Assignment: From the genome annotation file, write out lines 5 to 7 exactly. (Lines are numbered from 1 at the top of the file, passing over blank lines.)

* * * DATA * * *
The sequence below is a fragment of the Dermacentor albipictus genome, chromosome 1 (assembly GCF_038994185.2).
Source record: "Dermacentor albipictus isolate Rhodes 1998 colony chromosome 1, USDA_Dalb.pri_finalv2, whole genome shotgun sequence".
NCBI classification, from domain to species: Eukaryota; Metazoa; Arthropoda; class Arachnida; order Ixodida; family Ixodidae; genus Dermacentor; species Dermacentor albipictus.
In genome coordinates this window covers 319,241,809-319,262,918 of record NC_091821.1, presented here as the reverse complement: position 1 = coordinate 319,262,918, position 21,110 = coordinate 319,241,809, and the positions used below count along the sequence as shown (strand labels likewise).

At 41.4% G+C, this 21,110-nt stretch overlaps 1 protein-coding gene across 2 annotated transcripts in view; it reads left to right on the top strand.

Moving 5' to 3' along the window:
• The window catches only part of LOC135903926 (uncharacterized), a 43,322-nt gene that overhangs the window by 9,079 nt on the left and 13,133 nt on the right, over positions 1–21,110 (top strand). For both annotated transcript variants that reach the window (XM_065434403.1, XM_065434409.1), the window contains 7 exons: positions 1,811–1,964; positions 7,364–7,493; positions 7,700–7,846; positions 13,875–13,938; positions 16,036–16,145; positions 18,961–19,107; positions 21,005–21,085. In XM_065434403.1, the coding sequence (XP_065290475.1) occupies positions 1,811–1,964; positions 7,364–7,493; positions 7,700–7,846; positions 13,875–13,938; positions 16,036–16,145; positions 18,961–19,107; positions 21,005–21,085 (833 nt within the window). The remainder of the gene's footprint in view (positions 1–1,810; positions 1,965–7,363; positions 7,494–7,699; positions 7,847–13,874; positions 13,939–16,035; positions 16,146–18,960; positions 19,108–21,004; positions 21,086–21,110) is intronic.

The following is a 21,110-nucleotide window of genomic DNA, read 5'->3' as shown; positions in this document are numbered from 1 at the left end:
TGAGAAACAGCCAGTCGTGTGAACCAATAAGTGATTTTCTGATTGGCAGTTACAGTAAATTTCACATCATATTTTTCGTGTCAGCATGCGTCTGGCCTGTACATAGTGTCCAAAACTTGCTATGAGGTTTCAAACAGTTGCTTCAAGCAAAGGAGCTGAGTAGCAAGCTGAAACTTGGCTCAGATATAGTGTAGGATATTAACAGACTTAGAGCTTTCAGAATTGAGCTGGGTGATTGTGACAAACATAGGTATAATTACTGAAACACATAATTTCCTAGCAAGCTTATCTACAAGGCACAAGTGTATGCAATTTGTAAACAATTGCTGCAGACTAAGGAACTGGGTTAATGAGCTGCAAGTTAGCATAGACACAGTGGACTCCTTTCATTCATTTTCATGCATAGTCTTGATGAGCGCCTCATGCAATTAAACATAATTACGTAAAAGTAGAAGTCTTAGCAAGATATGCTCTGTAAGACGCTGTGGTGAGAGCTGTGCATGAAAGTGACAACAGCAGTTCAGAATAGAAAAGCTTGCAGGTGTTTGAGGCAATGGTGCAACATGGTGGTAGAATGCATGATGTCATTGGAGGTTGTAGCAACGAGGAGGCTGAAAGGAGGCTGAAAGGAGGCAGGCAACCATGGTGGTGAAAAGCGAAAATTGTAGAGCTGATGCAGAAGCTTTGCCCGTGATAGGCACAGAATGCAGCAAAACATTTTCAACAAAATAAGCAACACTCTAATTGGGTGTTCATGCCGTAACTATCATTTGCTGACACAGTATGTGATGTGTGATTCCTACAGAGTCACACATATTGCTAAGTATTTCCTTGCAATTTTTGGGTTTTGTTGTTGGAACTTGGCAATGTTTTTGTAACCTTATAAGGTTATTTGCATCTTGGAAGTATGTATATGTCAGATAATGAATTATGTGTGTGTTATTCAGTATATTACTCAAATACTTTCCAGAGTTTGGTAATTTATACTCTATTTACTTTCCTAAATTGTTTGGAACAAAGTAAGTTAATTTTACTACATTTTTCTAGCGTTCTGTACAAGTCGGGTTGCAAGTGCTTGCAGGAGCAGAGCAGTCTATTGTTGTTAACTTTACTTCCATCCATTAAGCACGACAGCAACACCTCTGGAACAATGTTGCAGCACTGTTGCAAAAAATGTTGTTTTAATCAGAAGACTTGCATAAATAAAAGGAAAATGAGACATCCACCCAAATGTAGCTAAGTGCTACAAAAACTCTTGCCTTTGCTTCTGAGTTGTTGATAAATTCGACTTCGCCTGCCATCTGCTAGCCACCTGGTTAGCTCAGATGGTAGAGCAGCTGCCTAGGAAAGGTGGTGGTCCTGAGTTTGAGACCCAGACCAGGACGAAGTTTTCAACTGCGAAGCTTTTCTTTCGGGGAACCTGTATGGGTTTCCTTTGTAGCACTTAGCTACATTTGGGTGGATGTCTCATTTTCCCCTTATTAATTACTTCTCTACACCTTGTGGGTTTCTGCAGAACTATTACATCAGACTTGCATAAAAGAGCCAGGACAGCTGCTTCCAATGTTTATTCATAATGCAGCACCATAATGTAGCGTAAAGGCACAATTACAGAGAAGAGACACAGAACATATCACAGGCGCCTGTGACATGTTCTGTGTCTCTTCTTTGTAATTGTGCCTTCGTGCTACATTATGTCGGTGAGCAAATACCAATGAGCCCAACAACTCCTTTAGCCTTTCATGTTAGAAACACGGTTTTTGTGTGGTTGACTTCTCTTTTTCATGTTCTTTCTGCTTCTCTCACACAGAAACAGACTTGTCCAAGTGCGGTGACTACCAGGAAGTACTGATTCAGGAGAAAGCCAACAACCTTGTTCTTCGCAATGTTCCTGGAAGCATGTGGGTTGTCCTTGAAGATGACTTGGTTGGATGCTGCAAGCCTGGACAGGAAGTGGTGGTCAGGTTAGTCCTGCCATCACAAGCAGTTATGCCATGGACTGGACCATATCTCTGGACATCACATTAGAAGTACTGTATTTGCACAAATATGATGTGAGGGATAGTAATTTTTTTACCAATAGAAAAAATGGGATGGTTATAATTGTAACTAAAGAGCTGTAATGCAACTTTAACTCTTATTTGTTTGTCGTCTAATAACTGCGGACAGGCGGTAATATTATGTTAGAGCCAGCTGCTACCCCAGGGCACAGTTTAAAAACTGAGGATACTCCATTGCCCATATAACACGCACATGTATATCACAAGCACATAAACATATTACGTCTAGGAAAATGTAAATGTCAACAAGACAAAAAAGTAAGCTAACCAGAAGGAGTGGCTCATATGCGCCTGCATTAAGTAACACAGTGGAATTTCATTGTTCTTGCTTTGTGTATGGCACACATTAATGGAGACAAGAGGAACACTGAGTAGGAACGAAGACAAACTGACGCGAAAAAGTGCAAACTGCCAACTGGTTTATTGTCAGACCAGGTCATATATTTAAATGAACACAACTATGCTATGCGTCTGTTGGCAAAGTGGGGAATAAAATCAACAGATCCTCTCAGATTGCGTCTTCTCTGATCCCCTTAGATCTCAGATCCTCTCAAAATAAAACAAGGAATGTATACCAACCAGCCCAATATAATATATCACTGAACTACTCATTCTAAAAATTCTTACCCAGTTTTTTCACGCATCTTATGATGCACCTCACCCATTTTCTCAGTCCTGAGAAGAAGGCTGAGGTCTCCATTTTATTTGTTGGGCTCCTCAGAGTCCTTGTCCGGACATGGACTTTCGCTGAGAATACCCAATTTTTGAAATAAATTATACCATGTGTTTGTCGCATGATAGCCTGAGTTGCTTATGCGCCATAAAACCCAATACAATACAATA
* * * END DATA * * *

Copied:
At 41.4% G+C, this 21,110-nt stretch overlaps 1 protein-coding gene across 2 annotated transcripts in view; it reads left to right on the top strand.

Moving 5' to 3' along the window:
• The window catches only part of LOC135903926 (uncharacterized), a 43,322-nt gene that overhangs the window by 9,079 nt on the left and 13,133 nt on the right, over positions 1–21,110 (top strand). For both annotated transcript variants that reach the window (XM_065434403.1, XM_065434409.1), the window contains 7 exons: positions 1,811–1,964; positions 7,364–7,493; positions 7,700–7,846; positions 13,875–13,938; positions 16,036–16,145; positions 18,961–19,107; positions 21,005–21,085. In XM_065434403.1, the coding sequence (XP_065290475.1) occupies positions 1,811–1,964; positions 7,364–7,493; positions 7,700–7,846; positions 13,875–13,938; positions 16,036–16,145; positions 18,961–19,107; positions 21,005–21,085 (833 nt within the window). The remainder of the gene's footprint in view (positions 1–1,810; positions 1,965–7,363; positions 7,494–7,699; positions 7,847–13,874; positions 13,939–16,035; positions 16,146–18,960; positions 19,108–21,004; positions 21,086–21,110) is intronic.